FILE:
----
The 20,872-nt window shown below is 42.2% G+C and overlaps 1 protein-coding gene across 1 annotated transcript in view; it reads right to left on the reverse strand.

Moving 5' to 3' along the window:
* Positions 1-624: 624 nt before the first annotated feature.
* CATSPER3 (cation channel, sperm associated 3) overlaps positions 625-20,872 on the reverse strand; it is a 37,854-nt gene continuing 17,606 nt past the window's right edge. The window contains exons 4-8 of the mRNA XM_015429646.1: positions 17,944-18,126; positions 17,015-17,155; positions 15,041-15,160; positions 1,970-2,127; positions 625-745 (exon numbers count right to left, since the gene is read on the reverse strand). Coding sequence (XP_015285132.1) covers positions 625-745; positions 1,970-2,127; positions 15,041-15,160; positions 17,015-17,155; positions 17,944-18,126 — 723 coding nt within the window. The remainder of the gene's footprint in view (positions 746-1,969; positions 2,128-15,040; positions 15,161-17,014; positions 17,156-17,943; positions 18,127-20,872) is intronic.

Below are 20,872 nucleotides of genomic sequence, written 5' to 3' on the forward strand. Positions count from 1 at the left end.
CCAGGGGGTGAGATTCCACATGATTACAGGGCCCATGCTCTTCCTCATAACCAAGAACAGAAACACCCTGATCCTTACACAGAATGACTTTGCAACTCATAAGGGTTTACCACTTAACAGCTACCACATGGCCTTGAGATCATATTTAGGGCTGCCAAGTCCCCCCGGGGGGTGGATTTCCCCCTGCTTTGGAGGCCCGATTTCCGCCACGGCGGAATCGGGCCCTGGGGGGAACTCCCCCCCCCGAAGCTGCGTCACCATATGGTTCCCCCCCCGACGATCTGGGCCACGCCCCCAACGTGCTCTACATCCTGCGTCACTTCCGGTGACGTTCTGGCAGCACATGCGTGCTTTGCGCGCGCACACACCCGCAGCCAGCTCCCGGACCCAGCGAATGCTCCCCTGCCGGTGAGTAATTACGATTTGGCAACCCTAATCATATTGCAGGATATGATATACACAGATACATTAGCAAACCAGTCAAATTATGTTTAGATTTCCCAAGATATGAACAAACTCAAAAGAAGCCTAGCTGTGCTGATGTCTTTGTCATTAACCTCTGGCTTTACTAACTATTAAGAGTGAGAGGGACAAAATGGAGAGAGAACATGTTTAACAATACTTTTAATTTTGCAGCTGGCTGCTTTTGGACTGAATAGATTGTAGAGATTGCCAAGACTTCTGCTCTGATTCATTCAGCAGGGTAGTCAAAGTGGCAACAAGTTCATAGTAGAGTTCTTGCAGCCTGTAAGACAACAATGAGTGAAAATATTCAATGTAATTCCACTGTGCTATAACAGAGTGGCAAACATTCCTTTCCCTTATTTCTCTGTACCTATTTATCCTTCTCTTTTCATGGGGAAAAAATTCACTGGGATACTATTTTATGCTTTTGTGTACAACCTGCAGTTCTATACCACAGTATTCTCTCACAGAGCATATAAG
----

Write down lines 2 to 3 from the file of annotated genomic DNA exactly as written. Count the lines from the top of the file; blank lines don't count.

Moving 5' to 3' along the window:
* Positions 1-624: 624 nt before the first annotated feature.